I'm an author, stripper, anti-misogyny educator, and coach.
As an undiagnosed neurodivergent person, I really struggled throughout my childhood and teens. I was outgoing with a naturally curious personality, and, because I was so talkative and friendly, no one caught my autism. By the time I was in middle school, I, like many verbose femmes, had learned to mask my neuroriotousness by modeling myself after what I learned were socially acceptable forms of femininity.
Although I’ve always had a few reliable friendships with other brilliantly strange kids, as school became progressively more rigid and demanding over the years, I grew unable to cope with all the rules and restrictions. There were so many grownups telling me what to do, how to behave, and, once I went through puberty, they told me how to dress. I was repeatedly punished for what adults perceived as my “promiscuity”, and often told to cover my body. Rather than acknowledge or blame the predatory boys and men around me, I learned that I was the problem. I learned that I was a temptation, a taunt. Wicked, even.
The “bad girl” role suited me okay, and worked as a survival strategy for my adolescence, because at least that way I still got to play the rebel and do my own thing. The trouble is, the “bad girl” stigma comes with a high price: I learned to believe that I deserved it when I was abused, mistreated, mocked, dismissed, and outcast. I learned to believe that my inability to thrive in high school wasn’t because my school was an oppressive environment, but because I must be stupid. And, lemme tell ya, that was a shitty set of ideas about myself to carry into my adulthood.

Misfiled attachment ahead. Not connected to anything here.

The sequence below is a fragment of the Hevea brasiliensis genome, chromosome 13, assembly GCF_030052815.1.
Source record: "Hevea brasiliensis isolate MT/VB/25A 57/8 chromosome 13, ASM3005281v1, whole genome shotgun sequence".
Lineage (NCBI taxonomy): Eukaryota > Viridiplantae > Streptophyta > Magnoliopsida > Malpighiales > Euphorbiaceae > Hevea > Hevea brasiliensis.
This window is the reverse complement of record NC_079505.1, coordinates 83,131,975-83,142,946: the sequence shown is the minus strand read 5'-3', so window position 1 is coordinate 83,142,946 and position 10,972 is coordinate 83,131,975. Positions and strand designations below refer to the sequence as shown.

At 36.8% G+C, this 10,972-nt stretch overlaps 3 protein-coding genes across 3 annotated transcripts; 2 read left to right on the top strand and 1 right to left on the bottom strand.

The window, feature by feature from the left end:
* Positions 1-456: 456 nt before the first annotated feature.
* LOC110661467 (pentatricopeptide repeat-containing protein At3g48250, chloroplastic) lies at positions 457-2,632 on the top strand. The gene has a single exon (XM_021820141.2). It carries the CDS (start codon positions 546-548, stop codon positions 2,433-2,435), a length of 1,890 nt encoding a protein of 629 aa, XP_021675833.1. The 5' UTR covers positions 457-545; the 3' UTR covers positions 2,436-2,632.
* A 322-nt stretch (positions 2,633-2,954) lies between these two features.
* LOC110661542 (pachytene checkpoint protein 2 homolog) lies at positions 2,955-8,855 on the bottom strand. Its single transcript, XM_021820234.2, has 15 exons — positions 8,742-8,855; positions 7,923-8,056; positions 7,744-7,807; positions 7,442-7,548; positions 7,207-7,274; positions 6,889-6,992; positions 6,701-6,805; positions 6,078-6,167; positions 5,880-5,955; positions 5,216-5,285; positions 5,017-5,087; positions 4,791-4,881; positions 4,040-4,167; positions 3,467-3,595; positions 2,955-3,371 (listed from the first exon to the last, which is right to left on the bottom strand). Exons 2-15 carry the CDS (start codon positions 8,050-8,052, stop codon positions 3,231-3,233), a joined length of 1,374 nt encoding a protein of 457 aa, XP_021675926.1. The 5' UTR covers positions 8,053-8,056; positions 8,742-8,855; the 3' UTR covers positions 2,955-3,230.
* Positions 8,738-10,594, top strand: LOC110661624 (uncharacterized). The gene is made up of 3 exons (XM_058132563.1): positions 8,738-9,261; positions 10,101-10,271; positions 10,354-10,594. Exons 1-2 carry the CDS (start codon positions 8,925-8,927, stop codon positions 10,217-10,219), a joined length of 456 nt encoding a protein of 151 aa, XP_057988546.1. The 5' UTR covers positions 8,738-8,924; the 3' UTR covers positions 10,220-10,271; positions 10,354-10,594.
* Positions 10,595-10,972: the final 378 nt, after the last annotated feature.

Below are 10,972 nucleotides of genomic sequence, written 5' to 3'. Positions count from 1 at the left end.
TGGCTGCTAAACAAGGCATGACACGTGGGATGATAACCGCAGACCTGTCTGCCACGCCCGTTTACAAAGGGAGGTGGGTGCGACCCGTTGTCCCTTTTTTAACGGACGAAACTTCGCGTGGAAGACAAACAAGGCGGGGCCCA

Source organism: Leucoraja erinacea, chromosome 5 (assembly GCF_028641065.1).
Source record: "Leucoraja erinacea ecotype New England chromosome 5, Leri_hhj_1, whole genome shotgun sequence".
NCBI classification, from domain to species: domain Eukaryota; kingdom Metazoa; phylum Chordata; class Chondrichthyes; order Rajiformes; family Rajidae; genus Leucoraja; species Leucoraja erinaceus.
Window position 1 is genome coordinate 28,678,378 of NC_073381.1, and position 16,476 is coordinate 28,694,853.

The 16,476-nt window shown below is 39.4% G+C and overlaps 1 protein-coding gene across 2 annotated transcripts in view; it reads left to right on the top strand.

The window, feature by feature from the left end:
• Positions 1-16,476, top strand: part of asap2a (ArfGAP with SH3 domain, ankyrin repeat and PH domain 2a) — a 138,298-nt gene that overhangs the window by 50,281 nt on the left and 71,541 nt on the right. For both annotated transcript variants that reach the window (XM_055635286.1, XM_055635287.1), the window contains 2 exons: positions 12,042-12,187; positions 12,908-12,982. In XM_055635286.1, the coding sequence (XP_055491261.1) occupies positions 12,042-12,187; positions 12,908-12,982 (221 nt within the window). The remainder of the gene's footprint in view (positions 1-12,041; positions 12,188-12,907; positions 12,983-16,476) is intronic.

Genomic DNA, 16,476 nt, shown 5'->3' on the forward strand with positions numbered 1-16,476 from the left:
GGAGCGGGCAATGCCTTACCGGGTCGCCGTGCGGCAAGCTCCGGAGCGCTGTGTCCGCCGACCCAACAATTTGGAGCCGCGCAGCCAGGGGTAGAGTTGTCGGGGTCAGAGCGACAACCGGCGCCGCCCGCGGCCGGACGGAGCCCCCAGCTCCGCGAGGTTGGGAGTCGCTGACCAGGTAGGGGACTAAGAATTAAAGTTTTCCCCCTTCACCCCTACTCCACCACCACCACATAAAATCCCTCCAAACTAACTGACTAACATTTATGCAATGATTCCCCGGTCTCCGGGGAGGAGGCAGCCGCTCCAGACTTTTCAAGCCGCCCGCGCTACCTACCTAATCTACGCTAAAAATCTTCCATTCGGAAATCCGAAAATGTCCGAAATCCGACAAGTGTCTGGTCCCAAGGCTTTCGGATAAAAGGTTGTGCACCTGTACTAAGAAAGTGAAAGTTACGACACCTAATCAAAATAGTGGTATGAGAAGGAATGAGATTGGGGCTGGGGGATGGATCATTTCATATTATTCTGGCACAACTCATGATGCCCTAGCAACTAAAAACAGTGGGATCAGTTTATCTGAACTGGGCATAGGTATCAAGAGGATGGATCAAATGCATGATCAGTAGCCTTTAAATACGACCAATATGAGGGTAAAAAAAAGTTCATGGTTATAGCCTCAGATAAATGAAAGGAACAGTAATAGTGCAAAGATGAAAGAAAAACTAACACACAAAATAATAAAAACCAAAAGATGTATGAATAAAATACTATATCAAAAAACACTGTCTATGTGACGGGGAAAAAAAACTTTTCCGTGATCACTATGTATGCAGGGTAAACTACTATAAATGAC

I lived through an abusive relationship in my early twenties, and another in my late twenties, under very different circumstances. The first time, still in my “bad girl” confusion, I really believed I was to blame for the ways my boyfriend hurt me, mentally and physically. My second abusive relationship occurred after several years of therapy and self-reflection, in which I was able to process the misogyny that had pinned me in place throughout my adolescence. The second relationship was also different because my abuser, although extremely misogynistic, was a lesbian. At thirty years old, I was standing in a vast river of lived experience as a femme, a sex worker, and lifelong target of misogyny and gendered oppression. Standing beside me in the same river were millions of femmes, including many of my own friends, coworkers, and family members. I was able to see a fuller scope of what we’d been up against our whole lives.
These days, I teach strategies for contextualizing/recontextualizing our experiences, beliefs, and relationships to account for systemic oppressions like patriarchy, white supremacy, and capitalism. The goal of this approach is to reduce the harmful impacts these systems have on us, while we nurture a deeper intimacy with our own potential and foster greater closeness and connection–with ourselves, each other, and the world at large.